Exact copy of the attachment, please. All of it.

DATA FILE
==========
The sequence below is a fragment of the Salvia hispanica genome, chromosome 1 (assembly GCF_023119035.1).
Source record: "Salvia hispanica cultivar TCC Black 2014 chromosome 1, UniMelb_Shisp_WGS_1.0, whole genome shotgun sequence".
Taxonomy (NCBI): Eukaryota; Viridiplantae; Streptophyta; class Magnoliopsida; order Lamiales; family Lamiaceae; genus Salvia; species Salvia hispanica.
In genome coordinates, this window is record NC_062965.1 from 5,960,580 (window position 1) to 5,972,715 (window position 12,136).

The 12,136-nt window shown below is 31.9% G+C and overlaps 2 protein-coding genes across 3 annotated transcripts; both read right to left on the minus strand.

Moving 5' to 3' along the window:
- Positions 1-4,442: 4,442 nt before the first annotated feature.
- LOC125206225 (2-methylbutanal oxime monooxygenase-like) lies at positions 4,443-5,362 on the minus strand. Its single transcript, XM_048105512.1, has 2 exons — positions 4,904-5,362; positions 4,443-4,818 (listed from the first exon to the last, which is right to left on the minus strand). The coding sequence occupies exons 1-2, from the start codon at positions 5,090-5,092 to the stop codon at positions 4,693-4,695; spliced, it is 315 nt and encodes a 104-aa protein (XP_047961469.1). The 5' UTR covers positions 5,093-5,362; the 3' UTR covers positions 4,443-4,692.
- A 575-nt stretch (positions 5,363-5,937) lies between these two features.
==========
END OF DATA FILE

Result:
The sequence below is a fragment of the Salvia hispanica genome, chromosome 1 (assembly GCF_023119035.1).
Source record: "Salvia hispanica cultivar TCC Black 2014 chromosome 1, UniMelb_Shisp_WGS_1.0, whole genome shotgun sequence".
Taxonomy (NCBI): Eukaryota; Viridiplantae; Streptophyta; class Magnoliopsida; order Lamiales; family Lamiaceae; genus Salvia; species Salvia hispanica.
In genome coordinates, this window is record NC_062965.1 from 5,960,580 (window position 1) to 5,972,715 (window position 12,136).

The 12,136-nt window shown below is 31.9% G+C and overlaps 2 protein-coding genes across 3 annotated transcripts; both read right to left on the minus strand.

Moving 5' to 3' along the window:
- Positions 1-4,442: 4,442 nt before the first annotated feature.
- LOC125206225 (2-methylbutanal oxime monooxygenase-like) lies at positions 4,443-5,362 on the minus strand. Its single transcript, XM_048105512.1, has 2 exons — positions 4,904-5,362; positions 4,443-4,818 (listed from the first exon to the last, which is right to left on the minus strand). The coding sequence occupies exons 1-2, from the start codon at positions 5,090-5,092 to the stop codon at positions 4,693-4,695; spliced, it is 315 nt and encodes a 104-aa protein (XP_047961469.1). The 5' UTR covers positions 5,093-5,362; the 3' UTR covers positions 4,443-4,692.
- A 575-nt stretch (positions 5,363-5,937) lies between these two features.